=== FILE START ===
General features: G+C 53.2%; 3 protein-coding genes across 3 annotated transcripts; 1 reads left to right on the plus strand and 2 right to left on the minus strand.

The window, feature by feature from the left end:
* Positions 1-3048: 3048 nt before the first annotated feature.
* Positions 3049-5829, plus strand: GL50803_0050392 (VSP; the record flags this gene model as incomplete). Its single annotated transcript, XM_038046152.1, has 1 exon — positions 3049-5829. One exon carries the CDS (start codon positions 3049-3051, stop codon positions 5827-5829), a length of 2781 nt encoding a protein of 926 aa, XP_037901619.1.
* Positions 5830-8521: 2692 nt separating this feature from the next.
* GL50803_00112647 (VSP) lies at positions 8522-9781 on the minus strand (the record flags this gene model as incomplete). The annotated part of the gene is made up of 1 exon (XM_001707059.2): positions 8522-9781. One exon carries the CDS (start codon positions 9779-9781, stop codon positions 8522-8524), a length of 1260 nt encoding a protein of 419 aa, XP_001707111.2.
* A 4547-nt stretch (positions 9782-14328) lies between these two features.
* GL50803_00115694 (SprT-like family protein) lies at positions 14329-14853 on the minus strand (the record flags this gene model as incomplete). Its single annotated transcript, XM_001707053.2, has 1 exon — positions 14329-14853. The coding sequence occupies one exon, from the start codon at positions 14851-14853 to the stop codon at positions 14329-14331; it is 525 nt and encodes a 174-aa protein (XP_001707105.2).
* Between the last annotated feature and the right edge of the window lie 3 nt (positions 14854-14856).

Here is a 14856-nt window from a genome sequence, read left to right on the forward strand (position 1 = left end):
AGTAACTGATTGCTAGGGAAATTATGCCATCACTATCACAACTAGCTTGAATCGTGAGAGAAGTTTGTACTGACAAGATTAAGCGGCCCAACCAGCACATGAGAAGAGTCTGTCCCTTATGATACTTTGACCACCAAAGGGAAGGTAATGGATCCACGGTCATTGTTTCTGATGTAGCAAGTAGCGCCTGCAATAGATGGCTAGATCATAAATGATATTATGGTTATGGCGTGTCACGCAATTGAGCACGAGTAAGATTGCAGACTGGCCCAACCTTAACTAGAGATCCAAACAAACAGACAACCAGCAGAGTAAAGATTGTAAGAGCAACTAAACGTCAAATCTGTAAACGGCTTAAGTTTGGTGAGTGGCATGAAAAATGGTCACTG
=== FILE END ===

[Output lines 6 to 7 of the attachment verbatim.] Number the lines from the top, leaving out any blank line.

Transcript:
* GL50803_00112647 (VSP) lies at positions 8522-9781 on the minus strand (the record flags this gene model as incomplete). The annotated part of the gene is made up of 1 exon (XM_001707059.2): positions 8522-9781. One exon carries the CDS (start codon positions 9779-9781, stop codon positions 8522-8524), a length of 1260 nt encoding a protein of 419 aa, XP_001707111.2.
* A 4547-nt stretch (positions 9782-14328) lies between these two features.